Getting Your Car Ready for WinterOct 15th, 2019
Colder weather is on the horizon which means that it's about time to get your vehicle ready for snow and ice. Given how cold it tends to get around here, it’s safe to say that many of you know a thing or two about getting ready for those colder temperatures and the snowy conditions that come with them but, even the most experienced winter survivor can miss a step (we’re all human after all). With that in mind take a look at these tips to get your car ready for winter.
Change Your Wipers - Switch out your normal wipers for winter-specific alternates. It’s a quick and inexpensive fix that will help keep you safe on the road.
Prep Your Fluids - Having all of your vehicle’s fluids topped off and properly prepared can mean the difference between smooth sailing and repeated visits to the service department. First of all, make sure that you’ve added the proper antifreeze mixture to your radiator. A good rule of thumb is to have at least a 60:40 mix to prevent freezing. In addition: be sure to change out your wiper fluid with a winter formulation so that you can safely clean sand salt and snow off of your windshield while on the move.
Change Your Oil - The colder it gets the more viscous liquids tend to get; this concept directly applies to your oil. In preparation for those low temperatures, it is advisable to switch to a lower viscosity oil to ensure that your engine continues to run smoothly in those bitter winter temperatures. Failing to do this; while not fatal to your vehicle can substantially increase the strain on it with every excursion which can easily lead to problems down the road.
Check Your Rubber/Plastic Bits - Cold weather affects pretty much every aspect of your vehicle; rubber and plastic, in particular, are vulnerable to becoming brittle in sub-zero temperatures. While unlikely to do something as dramatic as shatter, rubber components like fan belts and hoses tend to become more prone to damage when they lose their normal flexibility. If you see any cracks or tears you should get those parts replaced before you fall victim to a cold-weather calamity.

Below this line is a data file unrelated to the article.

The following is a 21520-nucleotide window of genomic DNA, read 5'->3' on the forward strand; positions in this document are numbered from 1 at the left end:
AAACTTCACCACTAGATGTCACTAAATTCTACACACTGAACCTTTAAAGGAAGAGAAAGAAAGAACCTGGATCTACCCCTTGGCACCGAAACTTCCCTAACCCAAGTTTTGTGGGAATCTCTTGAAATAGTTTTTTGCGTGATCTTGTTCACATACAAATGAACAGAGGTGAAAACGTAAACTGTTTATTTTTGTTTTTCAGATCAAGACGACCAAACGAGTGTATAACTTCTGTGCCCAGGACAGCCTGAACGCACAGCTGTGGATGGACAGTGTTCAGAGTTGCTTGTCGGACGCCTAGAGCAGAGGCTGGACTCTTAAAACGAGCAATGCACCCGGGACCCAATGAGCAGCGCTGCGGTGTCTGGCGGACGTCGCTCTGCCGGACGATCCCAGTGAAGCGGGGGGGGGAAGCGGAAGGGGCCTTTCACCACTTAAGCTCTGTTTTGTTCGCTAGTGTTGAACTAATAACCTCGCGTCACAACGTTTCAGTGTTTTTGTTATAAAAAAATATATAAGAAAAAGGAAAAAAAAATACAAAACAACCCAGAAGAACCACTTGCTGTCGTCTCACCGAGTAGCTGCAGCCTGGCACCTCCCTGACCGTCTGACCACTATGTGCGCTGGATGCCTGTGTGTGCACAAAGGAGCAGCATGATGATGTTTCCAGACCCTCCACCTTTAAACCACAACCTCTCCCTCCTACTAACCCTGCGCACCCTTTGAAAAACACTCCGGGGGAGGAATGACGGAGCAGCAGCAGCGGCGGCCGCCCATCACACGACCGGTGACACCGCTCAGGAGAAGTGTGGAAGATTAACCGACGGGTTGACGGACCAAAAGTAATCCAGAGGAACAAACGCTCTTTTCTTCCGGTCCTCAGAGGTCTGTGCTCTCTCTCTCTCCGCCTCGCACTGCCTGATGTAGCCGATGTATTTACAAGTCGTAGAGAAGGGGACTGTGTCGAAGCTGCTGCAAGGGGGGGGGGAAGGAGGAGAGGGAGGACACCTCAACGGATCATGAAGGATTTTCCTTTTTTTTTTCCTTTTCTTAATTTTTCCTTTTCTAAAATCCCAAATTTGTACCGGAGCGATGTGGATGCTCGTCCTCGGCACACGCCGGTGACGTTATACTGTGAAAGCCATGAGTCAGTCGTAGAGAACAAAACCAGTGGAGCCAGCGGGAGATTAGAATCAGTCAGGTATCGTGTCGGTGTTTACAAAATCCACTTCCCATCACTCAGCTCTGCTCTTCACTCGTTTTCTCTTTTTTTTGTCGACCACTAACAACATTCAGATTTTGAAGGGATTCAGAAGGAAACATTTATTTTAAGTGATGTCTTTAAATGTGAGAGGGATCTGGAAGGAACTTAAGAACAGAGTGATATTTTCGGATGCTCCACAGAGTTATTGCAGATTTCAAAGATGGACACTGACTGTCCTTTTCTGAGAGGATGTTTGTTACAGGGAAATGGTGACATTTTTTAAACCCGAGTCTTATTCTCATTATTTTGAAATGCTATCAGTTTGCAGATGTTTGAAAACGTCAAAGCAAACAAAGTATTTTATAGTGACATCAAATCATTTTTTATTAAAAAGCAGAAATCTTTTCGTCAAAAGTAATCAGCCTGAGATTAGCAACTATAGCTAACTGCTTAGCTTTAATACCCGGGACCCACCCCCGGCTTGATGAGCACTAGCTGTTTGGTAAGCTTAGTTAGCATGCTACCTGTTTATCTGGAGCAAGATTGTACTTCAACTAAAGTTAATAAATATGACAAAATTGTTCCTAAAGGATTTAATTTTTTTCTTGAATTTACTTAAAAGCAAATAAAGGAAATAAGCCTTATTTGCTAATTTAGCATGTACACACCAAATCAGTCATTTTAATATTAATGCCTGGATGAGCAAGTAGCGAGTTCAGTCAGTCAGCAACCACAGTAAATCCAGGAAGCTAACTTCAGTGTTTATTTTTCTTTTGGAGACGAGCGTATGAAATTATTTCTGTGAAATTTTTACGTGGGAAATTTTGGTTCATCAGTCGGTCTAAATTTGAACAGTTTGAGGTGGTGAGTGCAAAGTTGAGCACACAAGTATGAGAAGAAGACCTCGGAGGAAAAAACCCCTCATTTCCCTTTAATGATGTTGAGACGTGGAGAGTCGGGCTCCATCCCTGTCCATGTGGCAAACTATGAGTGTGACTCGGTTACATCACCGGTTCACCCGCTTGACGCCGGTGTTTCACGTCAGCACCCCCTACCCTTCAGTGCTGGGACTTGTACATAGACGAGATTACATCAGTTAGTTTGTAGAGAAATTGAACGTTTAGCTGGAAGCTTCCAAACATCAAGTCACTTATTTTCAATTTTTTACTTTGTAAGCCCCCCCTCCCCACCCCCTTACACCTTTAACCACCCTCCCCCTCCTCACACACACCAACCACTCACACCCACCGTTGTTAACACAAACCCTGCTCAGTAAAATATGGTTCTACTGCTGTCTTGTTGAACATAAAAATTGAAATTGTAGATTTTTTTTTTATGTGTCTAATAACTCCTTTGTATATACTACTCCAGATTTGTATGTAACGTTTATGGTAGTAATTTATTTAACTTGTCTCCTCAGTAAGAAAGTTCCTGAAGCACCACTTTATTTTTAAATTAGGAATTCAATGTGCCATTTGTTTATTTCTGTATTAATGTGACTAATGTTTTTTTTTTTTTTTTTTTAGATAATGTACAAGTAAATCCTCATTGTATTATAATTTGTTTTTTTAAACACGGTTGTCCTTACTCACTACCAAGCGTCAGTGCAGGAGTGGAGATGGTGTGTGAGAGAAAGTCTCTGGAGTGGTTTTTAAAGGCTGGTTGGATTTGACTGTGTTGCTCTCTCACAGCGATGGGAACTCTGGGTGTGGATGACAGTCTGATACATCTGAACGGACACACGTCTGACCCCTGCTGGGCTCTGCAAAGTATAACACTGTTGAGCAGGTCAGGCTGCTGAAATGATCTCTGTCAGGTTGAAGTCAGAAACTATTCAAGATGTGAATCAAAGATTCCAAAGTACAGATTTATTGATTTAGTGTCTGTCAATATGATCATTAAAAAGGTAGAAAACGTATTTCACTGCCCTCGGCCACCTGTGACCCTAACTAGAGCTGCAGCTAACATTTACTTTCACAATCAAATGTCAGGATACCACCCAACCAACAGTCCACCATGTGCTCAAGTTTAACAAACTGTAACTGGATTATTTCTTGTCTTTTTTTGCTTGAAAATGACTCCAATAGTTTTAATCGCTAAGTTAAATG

Check Your Drive System - If you own a four-wheel-drive vehicle it might be a good idea to take it to a mechanic to have it checked out and make sure everything is working properly prior to the first flakes falling. Think of it like going in for a yearly check-up at the doctor, it's generally not a big deal, but it's also how you find out about minor issues before they become major ones.
Stock a Winter Survival Kit - A good winter breakdown kit consists of two parts: caring for yourself and caring for your car. (Infographic here)
Check Your Snow Tires - Generally speaking, your snow tires should have been stored somewhere climate-controlled during the offseason-regardless of how you store them,
you should check your tires to ensure that there are no leaks. That the tread is at a good level and that the pressure is within the proper range for your vehicle before you put them on for the season. It also bears mentioning that your tires will lose roughly one PSI of their air pressure for every ten degrees of reduction in ambient air temperature so, re-checking your tire pressure after the first major temperature drop is definitely a good idea.
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